Univision anchor Calderón writes about race and her work as an Afro-Latina journalist in My Time to Speak (Atria, Aug.).

Did you have any idea when writing your book that this would be a time of such profound change?

Not at all. But I do think it’s a perfect time to tell my story. I’ve lived with racism in my country of origin [Colombia] and now here in the U.S.

You write about being excluded from TV casting calls in Colombia.

The fact that I was the only anchor not initially invited to audition and I was the only Black woman tells you everything about a society that believes a person of dark skin cannot be the main anchor on TV. Growing up as kids in Colombia we never saw Blacks in important roles on television.

Were you surprised by prejudice in the U.S.?

I knew of racism in the United States from reading books. When I Interviewed the Ku Klux Klan leader [in North Carolina] he made strong racist remarks. But racism is often the way people look at you; they tell you with body language that you’re not welcome. Those types of attitudes exist in every society.

What was your most challenging assignment?

Cohosting the 2020 Democratic presidential debate. English is not my first language, and I had only three days to prepare because my coanchor Jorge Ramos was unable to attend.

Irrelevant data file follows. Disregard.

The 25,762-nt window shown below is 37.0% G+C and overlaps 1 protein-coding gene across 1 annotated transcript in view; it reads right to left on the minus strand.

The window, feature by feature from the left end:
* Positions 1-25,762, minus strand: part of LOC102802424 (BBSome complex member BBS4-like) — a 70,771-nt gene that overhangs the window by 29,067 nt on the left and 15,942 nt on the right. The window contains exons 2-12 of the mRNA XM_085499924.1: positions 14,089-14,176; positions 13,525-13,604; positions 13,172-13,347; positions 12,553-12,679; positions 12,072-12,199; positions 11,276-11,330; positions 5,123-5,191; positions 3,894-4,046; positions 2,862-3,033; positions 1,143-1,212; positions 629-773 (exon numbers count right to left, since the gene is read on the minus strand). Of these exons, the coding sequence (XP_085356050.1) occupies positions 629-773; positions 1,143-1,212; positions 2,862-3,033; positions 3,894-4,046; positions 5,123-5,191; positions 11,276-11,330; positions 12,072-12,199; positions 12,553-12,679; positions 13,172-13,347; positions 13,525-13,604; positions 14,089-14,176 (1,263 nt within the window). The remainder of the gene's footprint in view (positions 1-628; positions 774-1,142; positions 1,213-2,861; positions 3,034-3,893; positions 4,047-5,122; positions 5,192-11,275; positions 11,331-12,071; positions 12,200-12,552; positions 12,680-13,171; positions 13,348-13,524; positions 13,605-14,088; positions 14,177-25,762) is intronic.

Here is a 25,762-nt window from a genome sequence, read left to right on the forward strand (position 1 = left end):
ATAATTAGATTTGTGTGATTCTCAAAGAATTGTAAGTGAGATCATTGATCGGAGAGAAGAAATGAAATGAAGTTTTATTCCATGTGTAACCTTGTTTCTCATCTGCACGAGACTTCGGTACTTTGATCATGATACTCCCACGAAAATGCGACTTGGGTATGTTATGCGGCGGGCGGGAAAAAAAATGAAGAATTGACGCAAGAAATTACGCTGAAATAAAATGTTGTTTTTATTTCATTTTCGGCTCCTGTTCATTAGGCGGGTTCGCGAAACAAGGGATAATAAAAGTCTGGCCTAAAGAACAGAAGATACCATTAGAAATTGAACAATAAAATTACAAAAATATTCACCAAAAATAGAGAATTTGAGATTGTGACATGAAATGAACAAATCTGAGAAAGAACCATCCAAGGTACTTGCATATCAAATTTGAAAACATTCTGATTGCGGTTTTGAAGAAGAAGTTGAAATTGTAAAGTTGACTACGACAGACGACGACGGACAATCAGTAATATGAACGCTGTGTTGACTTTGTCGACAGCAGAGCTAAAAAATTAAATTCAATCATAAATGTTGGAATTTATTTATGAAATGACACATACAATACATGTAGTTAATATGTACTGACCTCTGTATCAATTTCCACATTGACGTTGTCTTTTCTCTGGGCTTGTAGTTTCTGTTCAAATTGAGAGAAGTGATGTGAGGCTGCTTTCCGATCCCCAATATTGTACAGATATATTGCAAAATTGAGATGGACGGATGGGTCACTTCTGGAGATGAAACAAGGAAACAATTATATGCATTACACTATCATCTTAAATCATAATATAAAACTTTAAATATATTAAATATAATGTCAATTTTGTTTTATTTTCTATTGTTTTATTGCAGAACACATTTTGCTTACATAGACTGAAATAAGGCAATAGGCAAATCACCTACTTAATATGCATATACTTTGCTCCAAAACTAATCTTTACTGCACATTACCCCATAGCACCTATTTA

How did you decide which stories to include in your memoir?

I chose those places and people that have made a “before” and an “after” in my life—like meeting a little girl in the caravan at the border or witnessing the protests in Puerto Rico before the governor’s resignation.

Was writing this difficult?

Yes, very. I’ve never had such a deep trip inside my memory; as I wrote I realized how often I’ve chosen to bury discrimination six feet under.

What inspired the title?

I’m a shy person. Everybody thinks because I work in TV I’m extroverted, but I never talk about my life in the way I was able to write about my life.

You discuss your marriage to your husband, who is Korean American, and giving birth to your daughter, who is now seven. How is it raising a multiracial child now?

She sees the protests on the street. I don’t hide all the information, but we’re careful. We don’t want her to feel afraid—we want to empower her and instill a respect for others. As early as age four, she heard racist comments from other children. There are phrases and racial stereotypes that children learn at home and they repeat. That is something that we all as a society need to work on.